ABSOLUTELY FABULOUS:THE MOVIE

Absolutely Fabulous:The Movie
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It was with more than a slight feeling of trepidation that I approached this film; a spin-off of a much loved television show which captured and parodied a particular zeitgeist in PR and fashion in the early to mid nineties. The central characters Edina (Eddie) Monsoon and Patsy Stone- respectively Jennifer Saunders and Joanna Lumley- became an instant success and legendary comedy figures with every pair of girlfriends who had ever shared a glass of cheap fizz believing they were one of the two and adapting to their roles accordingly.
The series began to pall in the late nineties and the spark failed to re-ignite as comeback series after comeback series failed to generate the same laughs or capture the current climate as successfully as the original runs did; the less said about the 2012 Olympic themed one-off ‘special’ the better.
However, as if to make sure that a dead horse has been properly flogged, Saunders was persuaded that what the world really needed was a full length movie version of a show which peaked over twenty years ago. Thus we find ourselves with Absolutely Fabulous: The Movie and with the country on the brink of chaos after the recent Brexit result it would seem that a bit of comedy is just what we need to cheer up what is quite a miserable time.
Or at least that is the theory!
The film is based around the premise that Eddie’s PR firm, which at best was a nebulous concept anyway, is in dire straits and needs some serious attention or at least one decent client. As if on cue it transpires that Kate Moss is seeking new PR and therefore Eddie sets about pursuing this dream client but inadvertently ends up pushing the supermodel off a balcony and into The Thames, where everyone assumes she drowns.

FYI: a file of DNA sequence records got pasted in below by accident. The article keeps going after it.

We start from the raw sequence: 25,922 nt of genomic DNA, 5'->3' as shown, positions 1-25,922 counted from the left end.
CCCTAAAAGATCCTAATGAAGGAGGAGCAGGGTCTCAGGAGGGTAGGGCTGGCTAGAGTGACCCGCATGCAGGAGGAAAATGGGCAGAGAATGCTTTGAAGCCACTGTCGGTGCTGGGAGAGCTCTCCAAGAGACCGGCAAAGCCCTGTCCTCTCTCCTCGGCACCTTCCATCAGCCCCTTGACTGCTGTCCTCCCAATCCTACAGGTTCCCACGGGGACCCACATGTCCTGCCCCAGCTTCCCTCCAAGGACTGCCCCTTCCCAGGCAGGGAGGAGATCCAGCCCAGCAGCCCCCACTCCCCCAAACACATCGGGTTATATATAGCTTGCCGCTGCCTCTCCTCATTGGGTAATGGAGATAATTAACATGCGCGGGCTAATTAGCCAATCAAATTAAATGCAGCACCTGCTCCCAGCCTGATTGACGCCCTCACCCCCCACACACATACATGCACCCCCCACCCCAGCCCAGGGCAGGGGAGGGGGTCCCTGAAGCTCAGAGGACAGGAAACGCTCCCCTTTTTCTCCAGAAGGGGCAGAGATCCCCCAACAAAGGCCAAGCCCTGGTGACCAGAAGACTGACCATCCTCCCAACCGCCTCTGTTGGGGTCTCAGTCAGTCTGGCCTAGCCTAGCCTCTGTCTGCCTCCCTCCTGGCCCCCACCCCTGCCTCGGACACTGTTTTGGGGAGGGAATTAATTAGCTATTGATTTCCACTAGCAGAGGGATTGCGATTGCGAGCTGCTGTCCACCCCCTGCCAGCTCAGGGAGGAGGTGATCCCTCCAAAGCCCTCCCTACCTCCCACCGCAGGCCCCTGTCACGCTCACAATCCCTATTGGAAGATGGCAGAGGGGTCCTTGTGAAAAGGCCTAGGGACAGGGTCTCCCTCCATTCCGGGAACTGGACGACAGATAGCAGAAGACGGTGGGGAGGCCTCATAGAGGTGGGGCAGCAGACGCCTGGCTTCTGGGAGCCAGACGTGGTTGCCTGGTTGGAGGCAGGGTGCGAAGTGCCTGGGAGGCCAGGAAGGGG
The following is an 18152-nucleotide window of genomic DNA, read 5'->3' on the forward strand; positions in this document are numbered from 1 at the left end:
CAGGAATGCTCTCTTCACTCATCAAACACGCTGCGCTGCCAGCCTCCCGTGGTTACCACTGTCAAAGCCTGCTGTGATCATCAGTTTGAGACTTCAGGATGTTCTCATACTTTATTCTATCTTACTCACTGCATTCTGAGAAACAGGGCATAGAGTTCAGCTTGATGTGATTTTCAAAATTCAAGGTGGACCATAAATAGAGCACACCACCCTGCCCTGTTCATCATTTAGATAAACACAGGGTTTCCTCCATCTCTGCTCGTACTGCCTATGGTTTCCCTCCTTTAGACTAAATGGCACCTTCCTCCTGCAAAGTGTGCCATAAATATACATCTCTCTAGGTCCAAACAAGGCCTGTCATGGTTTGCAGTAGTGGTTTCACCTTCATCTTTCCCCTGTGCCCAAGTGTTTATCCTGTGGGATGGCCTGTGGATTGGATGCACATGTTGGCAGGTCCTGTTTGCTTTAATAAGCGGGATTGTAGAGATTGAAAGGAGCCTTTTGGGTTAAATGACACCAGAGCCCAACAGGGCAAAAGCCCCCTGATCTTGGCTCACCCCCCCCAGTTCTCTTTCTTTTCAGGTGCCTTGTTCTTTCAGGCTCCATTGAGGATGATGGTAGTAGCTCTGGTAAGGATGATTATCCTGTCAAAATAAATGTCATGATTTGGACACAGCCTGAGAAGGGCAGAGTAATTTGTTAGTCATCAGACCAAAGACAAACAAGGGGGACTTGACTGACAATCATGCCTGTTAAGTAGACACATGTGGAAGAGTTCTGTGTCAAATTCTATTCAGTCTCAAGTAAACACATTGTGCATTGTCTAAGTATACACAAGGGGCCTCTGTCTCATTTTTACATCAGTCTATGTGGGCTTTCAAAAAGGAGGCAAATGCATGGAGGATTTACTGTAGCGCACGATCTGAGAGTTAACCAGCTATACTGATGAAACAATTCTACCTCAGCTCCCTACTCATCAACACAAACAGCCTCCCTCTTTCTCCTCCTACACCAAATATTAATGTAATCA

Eddie quickly finds herself accused of her murder- the only thing that really gets murdered in this film is the Scottish accent left in the incapable and culpable hands of Lulu- and an international hate figure, which combined with her business and financial woes, forces her into fleeing the country conspiring with faithful cohort Patsy who believes she is still such a catch that she can attract a rich playboy who will fund their lives in the champagne lifestyle they feel (self) entitled to.
Around this juncture the whole movie degenerates even further into predictable farce and there is even a ‘Some Like It Hot’ styled plotline you see coming a mile off.
I am not sure quite why Saunders chose to make this film as it is clearly way past its peak and although she and Lumley are as brilliant as ever in their roles there is a feeling they are sleepwalking their way through them; they even on occasion throw out a few greatest hits moments. The thing is, due to re-runs and box sets, these are not as funny as they should be as familiarity alongside predictability are the curse of any comedy.
The roll call of celebrities doesn’t help matters – the aforementioned Lulu, Emma Bunton, Lily Cole, Christopher Biggins, Jon Hamm, Stella McCartney, Jean Paul Gaultier and a particularly wooden Kate Moss who clearly doesn’t have a career as an actress lying ahead of her.
Eventually the best thing I can say about this film is that it was mercifully short- apparently the editing suite did the bulk of the work in trying to salvage anything remotely watchable. If anything the whole concept felt dated and irrelevant –surely even Eddie and Patsy in a desperate bid to remain current would now drink Prosecco rather than insisting on Bolly- and the laughs were the thinnest thing in the movie. A much better option would be to open a bottle of fizz, get a few friends round and watch a box-set or an early series on Netflix. With the weather outside you are more in need of a brolly than Bolly anyway!

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